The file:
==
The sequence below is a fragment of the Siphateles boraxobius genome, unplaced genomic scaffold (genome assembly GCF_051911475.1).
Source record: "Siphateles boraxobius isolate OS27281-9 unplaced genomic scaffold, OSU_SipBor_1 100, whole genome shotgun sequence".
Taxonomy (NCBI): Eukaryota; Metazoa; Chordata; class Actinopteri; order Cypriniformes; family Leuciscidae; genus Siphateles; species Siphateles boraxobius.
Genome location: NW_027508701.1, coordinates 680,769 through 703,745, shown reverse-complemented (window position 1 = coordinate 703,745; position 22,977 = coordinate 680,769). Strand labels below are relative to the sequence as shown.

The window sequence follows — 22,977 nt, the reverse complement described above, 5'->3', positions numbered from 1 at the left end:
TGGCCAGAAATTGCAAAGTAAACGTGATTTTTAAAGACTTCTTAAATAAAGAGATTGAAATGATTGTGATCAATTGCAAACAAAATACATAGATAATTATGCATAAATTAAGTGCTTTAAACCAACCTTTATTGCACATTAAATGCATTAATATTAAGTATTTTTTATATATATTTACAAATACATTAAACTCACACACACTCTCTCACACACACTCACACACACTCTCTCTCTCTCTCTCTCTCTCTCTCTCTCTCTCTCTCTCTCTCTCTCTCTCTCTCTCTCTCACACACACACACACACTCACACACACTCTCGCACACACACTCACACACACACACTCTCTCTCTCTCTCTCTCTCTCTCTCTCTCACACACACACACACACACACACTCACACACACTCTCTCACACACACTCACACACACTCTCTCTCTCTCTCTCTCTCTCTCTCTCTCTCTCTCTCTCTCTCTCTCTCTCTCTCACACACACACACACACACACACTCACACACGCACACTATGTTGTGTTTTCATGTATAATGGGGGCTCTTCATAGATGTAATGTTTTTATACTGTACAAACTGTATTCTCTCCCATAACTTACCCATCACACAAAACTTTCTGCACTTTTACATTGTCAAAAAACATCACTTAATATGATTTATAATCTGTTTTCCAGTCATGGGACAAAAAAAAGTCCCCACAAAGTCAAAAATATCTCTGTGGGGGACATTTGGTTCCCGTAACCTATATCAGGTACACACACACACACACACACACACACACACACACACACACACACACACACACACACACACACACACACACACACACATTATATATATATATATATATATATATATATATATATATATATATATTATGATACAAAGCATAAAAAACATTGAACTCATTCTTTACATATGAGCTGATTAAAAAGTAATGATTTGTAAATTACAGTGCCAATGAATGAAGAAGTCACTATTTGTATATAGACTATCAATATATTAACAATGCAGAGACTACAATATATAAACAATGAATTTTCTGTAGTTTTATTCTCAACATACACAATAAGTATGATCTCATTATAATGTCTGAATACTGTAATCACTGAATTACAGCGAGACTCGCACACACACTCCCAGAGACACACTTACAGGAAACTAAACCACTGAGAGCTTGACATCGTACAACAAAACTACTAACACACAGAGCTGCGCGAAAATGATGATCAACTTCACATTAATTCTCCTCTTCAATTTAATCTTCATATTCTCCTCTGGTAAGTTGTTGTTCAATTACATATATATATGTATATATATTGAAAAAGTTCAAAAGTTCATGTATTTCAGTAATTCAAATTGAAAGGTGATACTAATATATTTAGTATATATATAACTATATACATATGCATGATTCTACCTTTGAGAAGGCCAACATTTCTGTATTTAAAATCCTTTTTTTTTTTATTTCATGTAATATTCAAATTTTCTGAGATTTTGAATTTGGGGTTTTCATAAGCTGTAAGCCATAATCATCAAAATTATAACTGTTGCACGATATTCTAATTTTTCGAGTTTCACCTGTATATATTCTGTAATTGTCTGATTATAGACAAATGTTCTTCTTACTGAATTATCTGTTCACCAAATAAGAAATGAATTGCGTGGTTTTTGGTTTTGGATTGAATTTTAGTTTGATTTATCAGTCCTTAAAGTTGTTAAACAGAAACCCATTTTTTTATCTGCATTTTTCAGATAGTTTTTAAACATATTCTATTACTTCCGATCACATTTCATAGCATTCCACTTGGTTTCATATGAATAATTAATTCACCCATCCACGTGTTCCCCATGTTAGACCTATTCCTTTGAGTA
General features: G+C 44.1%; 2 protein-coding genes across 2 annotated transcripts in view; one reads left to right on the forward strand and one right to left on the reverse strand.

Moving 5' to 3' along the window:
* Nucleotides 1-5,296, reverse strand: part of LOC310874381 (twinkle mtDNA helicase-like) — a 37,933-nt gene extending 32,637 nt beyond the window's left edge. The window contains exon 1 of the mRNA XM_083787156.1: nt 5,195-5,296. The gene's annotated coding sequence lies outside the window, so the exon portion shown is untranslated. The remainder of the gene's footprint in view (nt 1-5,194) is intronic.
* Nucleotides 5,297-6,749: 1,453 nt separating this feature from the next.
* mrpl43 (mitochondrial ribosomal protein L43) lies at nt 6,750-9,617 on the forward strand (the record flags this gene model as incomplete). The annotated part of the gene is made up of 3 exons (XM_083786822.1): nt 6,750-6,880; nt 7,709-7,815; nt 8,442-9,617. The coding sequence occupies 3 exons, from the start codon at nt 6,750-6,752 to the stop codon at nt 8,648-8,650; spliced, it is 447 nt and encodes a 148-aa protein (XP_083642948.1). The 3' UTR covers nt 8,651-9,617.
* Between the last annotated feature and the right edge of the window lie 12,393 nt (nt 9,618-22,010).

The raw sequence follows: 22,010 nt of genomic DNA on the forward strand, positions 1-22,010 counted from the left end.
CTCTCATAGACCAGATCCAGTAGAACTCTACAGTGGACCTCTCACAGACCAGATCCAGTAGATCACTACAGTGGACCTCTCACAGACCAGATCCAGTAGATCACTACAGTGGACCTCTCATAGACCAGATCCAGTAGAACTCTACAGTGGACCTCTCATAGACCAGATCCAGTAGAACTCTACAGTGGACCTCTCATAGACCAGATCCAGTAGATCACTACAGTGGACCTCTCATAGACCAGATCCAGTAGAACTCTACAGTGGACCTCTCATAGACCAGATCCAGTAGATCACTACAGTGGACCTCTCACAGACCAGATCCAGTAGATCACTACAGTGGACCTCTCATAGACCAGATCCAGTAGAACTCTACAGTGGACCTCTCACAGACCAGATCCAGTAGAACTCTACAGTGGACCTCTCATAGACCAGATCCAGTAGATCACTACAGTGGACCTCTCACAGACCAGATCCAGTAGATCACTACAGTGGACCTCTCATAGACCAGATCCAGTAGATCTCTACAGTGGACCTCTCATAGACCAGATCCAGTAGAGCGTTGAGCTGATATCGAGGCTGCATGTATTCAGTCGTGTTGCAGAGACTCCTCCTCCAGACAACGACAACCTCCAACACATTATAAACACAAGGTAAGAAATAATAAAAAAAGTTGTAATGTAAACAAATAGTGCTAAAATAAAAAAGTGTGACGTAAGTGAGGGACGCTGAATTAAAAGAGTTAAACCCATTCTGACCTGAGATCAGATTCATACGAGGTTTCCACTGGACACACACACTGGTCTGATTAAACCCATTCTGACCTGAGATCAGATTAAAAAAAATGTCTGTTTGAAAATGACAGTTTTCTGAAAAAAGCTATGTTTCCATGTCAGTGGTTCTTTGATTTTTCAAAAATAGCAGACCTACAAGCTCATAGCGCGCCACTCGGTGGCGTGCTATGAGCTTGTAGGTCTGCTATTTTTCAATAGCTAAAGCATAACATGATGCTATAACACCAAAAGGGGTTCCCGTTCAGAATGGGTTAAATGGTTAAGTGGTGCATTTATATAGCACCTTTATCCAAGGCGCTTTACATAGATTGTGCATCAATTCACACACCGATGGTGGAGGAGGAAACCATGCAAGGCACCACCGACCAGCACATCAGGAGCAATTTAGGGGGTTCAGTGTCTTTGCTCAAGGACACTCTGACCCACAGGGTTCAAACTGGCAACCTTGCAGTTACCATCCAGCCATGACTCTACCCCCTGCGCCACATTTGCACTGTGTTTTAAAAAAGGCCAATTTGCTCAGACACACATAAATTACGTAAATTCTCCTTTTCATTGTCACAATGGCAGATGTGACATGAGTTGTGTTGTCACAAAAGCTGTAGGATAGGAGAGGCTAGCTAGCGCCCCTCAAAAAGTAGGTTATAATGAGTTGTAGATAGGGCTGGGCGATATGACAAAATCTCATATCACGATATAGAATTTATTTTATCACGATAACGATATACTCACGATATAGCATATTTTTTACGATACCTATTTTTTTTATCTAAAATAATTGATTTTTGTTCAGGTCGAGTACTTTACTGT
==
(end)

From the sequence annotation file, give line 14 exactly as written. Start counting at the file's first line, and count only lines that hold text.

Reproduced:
CTCTCATAGACCAGATCCAGTAGAACTCTACAGTGGACCTCTCACAGACCAGATCCAGTAGATCACTACAGTGGACCTCTCACAGACCAGATCCAGTAGATCACTACAGTGGACCTCTCATAGACCAGATCCAGTAGAACTCTACAGTGGACCTCTCATAGACCAGATCCAGTAGAACTCTACAGTGGACCTCTCATAGACCAGATCCAGTAGATCACTACAGTGGACCTCTCATAGACCAGATCCAGTAGAACTCTACAGTGGACCTCTCATAGACCAGATCCAGTAGATCACTACAGTGGACCTCTCACAGACCAGATCCAGTAGATCACTACAGTGGACCTCTCATAGACCAGATCCAGTAGAACTCTACAGTGGACCTCTCACAGACCAGATCCAGTAGAACTCTACAGTGGACCTCTCATAGACCAGATCCAGTAGATCACTACAGTGGACCTCTCACAGACCAGATCCAGTAGATCACTACAGTGGACCTCTCATAGACCAGATCCAGTAGATCTCTACAGTGGACCTCTCATAGACCAGATCCAGTAGAGCGTTGAGCTGATATCGAGGCTGCATGTATTCAGTCGTGTTGCAGAGACTCCTCCTCCAGACAACGACAACCTCCAACACATTATAAACACAAGGTAAGAAATAATAAAAAAAGTTGTAATGTAAACAAATAGTGCTAAAATAAAAAAGTGTGACGTAAGTGAGGGACGCTGAATTAAAAGAGTTAAACCCATTCTGACCTGAGATCAGATTCATACGAGGTTTCCACTGGACACACACACTGGTCTGATTAAACCCATTCTGACCTGAGATCAGATTAAAAAAAATGTCTGTTTGAAAATGACAGTTTTCTGAAAAAAGCTATGTTTCCATGTCAGTGGTTCTTTGATTTTTCAAAAATAGCAGACCTACAAGCTCATAGCGCGCCACTCGGTGGCGTGCTATGAGCTTGTAGGTCTGCTATTTTTCAATAGCTAAAGCATAACATGATGCTATAACACCAAAAGGGGTTCCCGTTCAGAATGGGTTAAATGGTTAAGTGGTGCATTTATATAGCACCTTTATCCAAGGCGCTTTACATAGATTGTGCATCAATTCACACACCGATGGTGGAGGAGGAAACCATGCAAGGCACCACCGACCAGCACATCAGGAGCAATTTAGGGGGTTCAGTGTCTTTGCTCAAGGACACTCTGACCCACAGGGTTCAAACTGGCAACCTTGCAGTTACCATCCAGCCATGACTCTACCCCCTGCGCCACATTTGCACTGTGTTTTAAAAAAGGCCAATTTGCTCAGACACACATAAATTACGTAAATTCTCCTTTTCATTGTCACAATGGCAGATGTGACATGAGTTGTGTTGTCACAAAAGCTGTAGGATAGGAGAGGCTAGCTAGCGCCCCTCAAAAAGTAGGTTATAATGAGTTGTAGATAGGGCTGGGCGATATGACAAAATCTCATATCACGATATAGAATTTATTTTATCACGATAACGATATACTCACGATATAGCATATTTTTTACGATACCTATTTTTTTTATCTAAAATAATTGATTTTTGTTCAGGTCGAGTACTTTACTGT